Police station, medical screenings, apartment finding, oh my!

First week in Qingdao


Welcome to Qingdao! … now let’s check your health 🙂


We couldn’t drink or eat anything after midnight that first evening in Qingdao due to the medical screening the next day. This was QUITE the adventure. At 9:20am on the second day in Qingdao, staff from CISQD picked up a group of 7 foreigners (fellow new teachers at the school) from the hotel. You can imagine that I was already quite “hangry” by 9:20am. At the hospital, we competed a very systematic set of medical steps. They happened in a circuit around the top floor of the hospital. Here they are:

  1. Fill out a piece of paperwork
  2. Get a bunch of labels for the various tests to be done
  3. Pick up urine kit
  4. Complete urine kit (in Chinese toilet, quite the balancing act with a pungent odor)
  5. Blood draw (butterfly needles thank goodness)
  6. Chest X-ray
  7. ECG (involving mini suction cups on random areas of the body and metal clamps on wrists and ankles, felt like an episode from One Flew over the Cuckoo’s Nest)
  8. Ultrasound to ensure the kidneys are present (involved awkward pokes in-between and under the ribs)
  9. Eye exam for sight
  10. Eye exam for color
  11. Blood pressure

After that, we were able to snarf down cookie snacks that we brought. Needless to say, we were very hungry and tired of being poked and prodded.

There were a couple of “interesting” findings by the medical team. Firstly, it was discovered that Grant’s heart is abnormal. His ECG spiked off the chart. We were given strict orders of no alcohol, caffeine, or cigarettes for Grant until his heart returns to normal. Also, it was discovered in the ultrasound test that Grant only has one kidney; the other one could not be found. This is surprising information, of course, because it is usually declared at birth if someone only has one kidney. You would also think that only one kidney would mean that Grant is a lightweight when it comes to alcohol. Not that Grant drinks alcohol; due to the heart problem of course. At any rate, the Chinese doctors all agreed that Grant should probably be dead by now…or is at least a ticking time bomb. Time will tell.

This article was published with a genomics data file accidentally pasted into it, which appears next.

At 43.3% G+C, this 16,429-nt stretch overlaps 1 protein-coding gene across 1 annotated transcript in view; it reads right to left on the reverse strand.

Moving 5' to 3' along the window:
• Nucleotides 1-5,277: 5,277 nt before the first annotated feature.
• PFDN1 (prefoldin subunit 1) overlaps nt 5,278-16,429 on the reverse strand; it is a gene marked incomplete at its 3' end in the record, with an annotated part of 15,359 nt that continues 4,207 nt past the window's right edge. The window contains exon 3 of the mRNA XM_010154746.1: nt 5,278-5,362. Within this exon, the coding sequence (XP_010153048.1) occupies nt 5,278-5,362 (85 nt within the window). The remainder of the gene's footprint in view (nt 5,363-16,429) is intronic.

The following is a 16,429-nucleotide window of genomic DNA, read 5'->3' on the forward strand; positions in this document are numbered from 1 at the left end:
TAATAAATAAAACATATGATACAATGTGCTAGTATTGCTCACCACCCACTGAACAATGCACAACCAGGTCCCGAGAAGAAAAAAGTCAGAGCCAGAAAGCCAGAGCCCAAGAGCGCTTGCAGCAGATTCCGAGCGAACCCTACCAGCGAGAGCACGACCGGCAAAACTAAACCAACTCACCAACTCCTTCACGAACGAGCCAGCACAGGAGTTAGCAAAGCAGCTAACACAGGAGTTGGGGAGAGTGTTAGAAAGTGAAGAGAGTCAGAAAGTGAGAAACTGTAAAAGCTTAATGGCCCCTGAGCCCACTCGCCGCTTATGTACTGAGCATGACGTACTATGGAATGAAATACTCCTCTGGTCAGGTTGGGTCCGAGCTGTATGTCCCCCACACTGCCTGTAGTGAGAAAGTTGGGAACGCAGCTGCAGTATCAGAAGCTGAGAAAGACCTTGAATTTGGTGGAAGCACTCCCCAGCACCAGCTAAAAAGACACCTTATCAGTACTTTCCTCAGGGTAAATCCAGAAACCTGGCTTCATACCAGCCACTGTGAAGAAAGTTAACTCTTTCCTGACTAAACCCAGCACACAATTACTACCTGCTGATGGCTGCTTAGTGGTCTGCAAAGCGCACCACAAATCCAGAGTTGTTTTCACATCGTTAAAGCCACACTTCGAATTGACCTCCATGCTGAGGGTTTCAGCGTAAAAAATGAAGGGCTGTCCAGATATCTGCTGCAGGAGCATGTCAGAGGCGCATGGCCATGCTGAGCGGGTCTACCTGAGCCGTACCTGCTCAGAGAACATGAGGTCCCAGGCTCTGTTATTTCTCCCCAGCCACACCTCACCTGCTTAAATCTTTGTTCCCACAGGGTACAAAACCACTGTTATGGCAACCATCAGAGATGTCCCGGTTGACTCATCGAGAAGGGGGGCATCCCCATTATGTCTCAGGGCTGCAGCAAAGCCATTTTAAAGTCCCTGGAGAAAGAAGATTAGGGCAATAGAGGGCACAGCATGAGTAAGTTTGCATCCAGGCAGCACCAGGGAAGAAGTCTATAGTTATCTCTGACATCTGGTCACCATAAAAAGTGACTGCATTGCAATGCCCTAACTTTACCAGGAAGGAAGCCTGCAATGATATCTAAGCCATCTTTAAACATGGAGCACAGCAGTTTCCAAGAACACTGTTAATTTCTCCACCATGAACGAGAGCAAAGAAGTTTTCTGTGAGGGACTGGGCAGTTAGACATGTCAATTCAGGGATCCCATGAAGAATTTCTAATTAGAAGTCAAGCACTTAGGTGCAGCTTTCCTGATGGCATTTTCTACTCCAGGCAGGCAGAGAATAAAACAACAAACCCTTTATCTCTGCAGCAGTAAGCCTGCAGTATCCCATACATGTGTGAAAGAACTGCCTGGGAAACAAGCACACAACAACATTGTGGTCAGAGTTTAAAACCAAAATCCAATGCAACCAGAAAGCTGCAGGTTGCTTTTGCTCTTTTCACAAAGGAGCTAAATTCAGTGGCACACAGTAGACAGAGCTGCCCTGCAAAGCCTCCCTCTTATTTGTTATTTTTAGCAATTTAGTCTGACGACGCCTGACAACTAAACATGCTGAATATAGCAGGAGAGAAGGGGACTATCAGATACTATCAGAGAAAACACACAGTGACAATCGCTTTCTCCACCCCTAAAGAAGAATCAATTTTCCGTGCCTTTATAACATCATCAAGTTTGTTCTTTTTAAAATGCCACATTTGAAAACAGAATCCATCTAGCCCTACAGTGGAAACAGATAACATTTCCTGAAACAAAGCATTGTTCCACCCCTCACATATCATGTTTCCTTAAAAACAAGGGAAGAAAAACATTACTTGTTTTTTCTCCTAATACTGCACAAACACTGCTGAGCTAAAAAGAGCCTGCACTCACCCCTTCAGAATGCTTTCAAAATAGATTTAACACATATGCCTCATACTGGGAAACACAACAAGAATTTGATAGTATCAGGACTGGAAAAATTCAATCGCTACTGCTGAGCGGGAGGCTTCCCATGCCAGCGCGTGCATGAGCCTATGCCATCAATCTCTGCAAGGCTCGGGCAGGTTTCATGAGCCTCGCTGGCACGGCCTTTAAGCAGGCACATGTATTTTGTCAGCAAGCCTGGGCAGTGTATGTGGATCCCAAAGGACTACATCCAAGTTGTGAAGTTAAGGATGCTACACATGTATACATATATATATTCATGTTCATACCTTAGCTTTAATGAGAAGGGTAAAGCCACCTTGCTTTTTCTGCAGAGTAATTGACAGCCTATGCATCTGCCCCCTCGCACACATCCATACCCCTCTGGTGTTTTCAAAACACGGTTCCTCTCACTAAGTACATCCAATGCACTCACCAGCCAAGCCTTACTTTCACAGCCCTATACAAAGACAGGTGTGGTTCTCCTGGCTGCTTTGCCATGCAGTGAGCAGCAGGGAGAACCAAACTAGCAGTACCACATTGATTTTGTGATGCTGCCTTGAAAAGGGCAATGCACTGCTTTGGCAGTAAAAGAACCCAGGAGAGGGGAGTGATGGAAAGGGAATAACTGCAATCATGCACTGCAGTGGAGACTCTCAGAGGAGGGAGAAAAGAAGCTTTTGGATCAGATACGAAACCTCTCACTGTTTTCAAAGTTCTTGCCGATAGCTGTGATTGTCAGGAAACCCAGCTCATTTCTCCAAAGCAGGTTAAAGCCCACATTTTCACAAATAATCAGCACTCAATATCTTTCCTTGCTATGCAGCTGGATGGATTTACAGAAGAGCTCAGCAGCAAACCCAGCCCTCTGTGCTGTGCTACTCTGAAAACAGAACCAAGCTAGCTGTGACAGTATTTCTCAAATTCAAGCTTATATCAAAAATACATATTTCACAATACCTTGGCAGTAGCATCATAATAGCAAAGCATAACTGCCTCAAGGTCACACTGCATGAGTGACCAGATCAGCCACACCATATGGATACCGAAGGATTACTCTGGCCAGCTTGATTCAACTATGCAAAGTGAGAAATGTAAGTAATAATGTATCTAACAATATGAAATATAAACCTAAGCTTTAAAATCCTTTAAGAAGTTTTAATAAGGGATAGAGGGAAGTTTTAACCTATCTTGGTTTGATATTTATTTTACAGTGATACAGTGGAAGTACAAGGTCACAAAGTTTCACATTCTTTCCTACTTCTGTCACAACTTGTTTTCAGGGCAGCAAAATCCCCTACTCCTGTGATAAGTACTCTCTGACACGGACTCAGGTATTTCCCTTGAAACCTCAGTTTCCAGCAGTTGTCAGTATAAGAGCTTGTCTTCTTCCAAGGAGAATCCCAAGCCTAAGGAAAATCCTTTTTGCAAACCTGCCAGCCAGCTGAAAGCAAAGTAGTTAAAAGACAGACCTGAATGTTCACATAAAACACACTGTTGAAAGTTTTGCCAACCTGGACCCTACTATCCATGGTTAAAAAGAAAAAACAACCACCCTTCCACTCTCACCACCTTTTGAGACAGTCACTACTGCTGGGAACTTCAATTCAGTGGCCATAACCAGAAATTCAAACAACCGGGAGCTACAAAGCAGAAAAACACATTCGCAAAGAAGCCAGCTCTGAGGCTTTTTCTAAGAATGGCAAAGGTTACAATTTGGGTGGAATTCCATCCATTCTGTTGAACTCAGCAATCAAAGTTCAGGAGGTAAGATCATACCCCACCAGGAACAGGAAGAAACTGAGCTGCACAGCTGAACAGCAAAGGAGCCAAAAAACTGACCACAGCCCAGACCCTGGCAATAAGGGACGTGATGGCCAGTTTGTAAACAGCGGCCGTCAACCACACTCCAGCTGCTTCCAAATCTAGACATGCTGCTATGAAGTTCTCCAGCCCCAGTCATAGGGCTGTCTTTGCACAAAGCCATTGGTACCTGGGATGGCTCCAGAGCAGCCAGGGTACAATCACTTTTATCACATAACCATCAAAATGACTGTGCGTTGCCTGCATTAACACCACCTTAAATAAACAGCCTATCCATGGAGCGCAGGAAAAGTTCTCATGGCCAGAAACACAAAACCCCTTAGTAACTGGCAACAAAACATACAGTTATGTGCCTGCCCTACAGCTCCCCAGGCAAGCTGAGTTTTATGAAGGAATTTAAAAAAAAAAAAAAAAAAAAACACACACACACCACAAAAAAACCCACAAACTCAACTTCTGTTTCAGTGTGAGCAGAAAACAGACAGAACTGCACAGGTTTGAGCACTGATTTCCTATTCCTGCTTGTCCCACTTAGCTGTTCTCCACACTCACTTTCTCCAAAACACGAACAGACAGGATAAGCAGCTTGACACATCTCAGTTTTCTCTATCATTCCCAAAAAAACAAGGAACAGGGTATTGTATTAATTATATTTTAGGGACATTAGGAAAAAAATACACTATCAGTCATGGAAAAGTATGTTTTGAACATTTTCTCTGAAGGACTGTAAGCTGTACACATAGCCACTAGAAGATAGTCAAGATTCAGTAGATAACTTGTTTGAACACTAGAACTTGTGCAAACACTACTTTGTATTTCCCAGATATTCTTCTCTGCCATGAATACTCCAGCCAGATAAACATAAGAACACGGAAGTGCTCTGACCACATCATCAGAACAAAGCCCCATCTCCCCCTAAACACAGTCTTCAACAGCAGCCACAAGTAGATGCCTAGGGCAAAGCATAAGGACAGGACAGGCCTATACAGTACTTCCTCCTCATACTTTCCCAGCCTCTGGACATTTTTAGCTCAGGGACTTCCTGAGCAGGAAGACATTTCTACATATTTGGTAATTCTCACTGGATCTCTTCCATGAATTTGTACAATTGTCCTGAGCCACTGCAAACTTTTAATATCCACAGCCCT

On the afternoon of the medical screen adventures, we were picked up by a school representative and a realtor. We looked at five apartments in the Qingdao area. Some were close to the beach and some were close to supermarkets/malls. All the apartments were chosen due to their close location to the school bus route to facilitate transport to and from school each day. We debated the pros and cons of each location we were shown, and chose a two-floor loft. We signed the contract with the landlord and realtor the following day. The day was Wednesday, and we had until Sunday for our apartment to be vacated and cleaned. Between Wednesday and Sunday, we laid low, ate at the great Ocean Knight restaurant routinely, and made friends with other teachers at the school.

Amazing new friends/teacher colleagues from South Africa and New Zealand



Here is the last image from us at the hotel in all our glory with all our luggage.


The mattress at the hotel was like sleeping on planks so we were definitely happy to say “PEACE OUT!” (hotel room image below)


The staff at the school helped us move all our items into the apartment. (Stay tuned for the apartment video from Grant). We unpacked on Sunday evening and got ready for the next big chapter the following day; SCHOOL inservice 🙂

Meal provided by our landlord, Mr. Ji, after we moved in. He is very nice!